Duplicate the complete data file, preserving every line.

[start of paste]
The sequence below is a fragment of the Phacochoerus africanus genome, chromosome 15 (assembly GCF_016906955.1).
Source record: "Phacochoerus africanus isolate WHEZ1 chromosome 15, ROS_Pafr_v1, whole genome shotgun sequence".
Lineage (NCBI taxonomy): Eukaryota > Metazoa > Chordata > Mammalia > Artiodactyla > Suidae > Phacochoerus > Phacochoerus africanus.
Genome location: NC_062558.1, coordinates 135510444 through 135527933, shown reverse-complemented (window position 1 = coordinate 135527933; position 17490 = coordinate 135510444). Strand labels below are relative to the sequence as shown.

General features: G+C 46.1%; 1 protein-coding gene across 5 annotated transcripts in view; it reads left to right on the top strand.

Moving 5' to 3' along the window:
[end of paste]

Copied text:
The sequence below is a fragment of the Phacochoerus africanus genome, chromosome 15 (assembly GCF_016906955.1).
Source record: "Phacochoerus africanus isolate WHEZ1 chromosome 15, ROS_Pafr_v1, whole genome shotgun sequence".
Lineage (NCBI taxonomy): Eukaryota > Metazoa > Chordata > Mammalia > Artiodactyla > Suidae > Phacochoerus > Phacochoerus africanus.
Genome location: NC_062558.1, coordinates 135510444 through 135527933, shown reverse-complemented (window position 1 = coordinate 135527933; position 17490 = coordinate 135510444). Strand labels below are relative to the sequence as shown.

General features: G+C 46.1%; 1 protein-coding gene across 5 annotated transcripts in view; it reads left to right on the top strand.

Moving 5' to 3' along the window: